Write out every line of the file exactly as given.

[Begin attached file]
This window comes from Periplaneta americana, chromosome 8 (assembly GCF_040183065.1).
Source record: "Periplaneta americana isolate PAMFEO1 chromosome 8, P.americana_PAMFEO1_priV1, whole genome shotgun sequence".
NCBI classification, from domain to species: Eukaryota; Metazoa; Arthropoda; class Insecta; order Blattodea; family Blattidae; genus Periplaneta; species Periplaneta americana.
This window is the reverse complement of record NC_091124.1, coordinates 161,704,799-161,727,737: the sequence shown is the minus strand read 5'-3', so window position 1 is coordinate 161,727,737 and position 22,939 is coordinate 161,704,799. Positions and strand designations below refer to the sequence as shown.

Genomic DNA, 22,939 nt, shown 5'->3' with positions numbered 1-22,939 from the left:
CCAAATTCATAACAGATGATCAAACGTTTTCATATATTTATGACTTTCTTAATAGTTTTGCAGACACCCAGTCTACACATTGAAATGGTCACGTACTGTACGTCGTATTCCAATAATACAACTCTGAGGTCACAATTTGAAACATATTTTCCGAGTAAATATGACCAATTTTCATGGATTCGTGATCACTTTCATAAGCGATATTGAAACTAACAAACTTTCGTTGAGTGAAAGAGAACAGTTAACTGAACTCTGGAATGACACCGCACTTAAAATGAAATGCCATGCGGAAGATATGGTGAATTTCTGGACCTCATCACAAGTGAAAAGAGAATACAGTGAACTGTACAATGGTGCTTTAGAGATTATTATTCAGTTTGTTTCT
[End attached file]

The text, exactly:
This window comes from Periplaneta americana, chromosome 8 (assembly GCF_040183065.1).
Source record: "Periplaneta americana isolate PAMFEO1 chromosome 8, P.americana_PAMFEO1_priV1, whole genome shotgun sequence".
NCBI classification, from domain to species: Eukaryota; Metazoa; Arthropoda; class Insecta; order Blattodea; family Blattidae; genus Periplaneta; species Periplaneta americana.
This window is the reverse complement of record NC_091124.1, coordinates 161,704,799-161,727,737: the sequence shown is the minus strand read 5'-3', so window position 1 is coordinate 161,727,737 and position 22,939 is coordinate 161,704,799. Positions and strand designations below refer to the sequence as shown.

Genomic DNA, 22,939 nt, shown 5'->3' with positions numbered 1-22,939 from the left:
CCAAATTCATAACAGATGATCAAACGTTTTCATATATTTATGACTTTCTTAATAGTTTTGCAGACACCCAGTCTACACATTGAAATGGTCACGTACTGTACGTCGTATTCCAATAATACAACTCTGAGGTCACAATTTGAAACATATTTTCCGAGTAAATATGACCAATTTTCATGGATTCGTGATCACTTTCATAAGCGATATTGAAACTAACAAACTTTCGTTGAGTGAAAGAGAACAGTTAACTGAACTCTGGAATGACACCGCACTTAAAATGAAATGCCATGCGGAAGATATGGTGAATTTCTGGACCTCATCACAAGTGAAAAGAGAATACAGTGAACTGTACAATGGTGCTTTAGAGATTATTATTCAGTTTGTTTCT